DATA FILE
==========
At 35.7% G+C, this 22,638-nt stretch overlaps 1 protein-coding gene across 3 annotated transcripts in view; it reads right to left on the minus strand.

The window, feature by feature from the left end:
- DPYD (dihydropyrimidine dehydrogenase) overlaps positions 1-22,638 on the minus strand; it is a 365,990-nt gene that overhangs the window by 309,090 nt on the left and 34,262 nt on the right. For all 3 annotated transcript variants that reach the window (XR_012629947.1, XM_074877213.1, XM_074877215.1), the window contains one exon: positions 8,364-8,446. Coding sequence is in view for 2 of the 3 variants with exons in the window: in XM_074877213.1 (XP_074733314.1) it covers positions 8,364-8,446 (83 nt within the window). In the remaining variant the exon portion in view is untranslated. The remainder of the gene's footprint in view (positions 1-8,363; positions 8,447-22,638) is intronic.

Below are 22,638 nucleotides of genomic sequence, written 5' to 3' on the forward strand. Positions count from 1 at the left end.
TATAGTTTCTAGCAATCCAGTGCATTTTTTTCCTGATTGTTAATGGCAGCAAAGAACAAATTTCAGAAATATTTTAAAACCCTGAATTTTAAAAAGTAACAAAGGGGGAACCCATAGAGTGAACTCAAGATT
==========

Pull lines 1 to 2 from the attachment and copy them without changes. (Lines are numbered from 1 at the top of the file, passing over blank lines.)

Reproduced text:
At 35.7% G+C, this 22,638-nt stretch overlaps 1 protein-coding gene across 3 annotated transcripts in view; it reads right to left on the minus strand.

The window, feature by feature from the left end: